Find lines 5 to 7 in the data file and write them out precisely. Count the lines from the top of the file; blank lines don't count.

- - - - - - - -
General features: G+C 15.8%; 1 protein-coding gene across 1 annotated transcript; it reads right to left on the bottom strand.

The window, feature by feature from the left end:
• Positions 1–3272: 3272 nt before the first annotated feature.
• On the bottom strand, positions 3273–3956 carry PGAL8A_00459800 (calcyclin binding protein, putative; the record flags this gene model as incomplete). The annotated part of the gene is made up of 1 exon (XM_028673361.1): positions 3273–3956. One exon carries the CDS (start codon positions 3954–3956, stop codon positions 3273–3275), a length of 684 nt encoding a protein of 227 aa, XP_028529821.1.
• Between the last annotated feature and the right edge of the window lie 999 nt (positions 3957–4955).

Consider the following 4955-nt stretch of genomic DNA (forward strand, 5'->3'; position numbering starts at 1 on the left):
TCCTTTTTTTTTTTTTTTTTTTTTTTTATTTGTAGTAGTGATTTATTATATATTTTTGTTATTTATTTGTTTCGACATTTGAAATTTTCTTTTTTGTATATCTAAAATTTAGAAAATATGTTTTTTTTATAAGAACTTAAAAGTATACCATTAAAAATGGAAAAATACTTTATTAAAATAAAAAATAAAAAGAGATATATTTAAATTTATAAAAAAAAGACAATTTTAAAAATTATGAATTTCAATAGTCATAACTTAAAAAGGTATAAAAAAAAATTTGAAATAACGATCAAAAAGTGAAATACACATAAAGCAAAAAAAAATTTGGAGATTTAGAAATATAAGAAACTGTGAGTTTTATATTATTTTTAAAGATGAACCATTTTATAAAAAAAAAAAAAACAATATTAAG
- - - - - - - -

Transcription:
• Between the last annotated feature and the right edge of the window lie 999 nt (positions 3957–4955).

Consider the following 4955-nt stretch of genomic DNA (forward strand, 5'->3'; position numbering starts at 1 on the left):
TCCTTTTTTTTTTTTTTTTTTTTTTTTATTTGTAGTAGTGATTTATTATATATTTTTGTTATTTATTTGTTTCGACATTTGAAATTTTCTTTTTTGTATATCTAAAATTTAGAAAATATGTTTTTTTTATAAGAACTTAAAAGTATACCATTAAAAATGGAAAAATACTTTATTAAAATAAAAAATAAAAAGAGATATATTTAAATTTATAAAAAAAAGACAATTTTAAAAATTATGAATTTCAATAGTCATAACTTAAAAAGGTATAAAAAAAAATTTGAAATAACGATCAAAAAGTGAAATACACATAAAGCAAAAAAAAATTTGGAGATTTAGAAATATAAGAAACTGTGAGTTTTATATTATTTTTAAAGATGAACCATTTTATAAAAAAAAAAAAAACAATATTAAG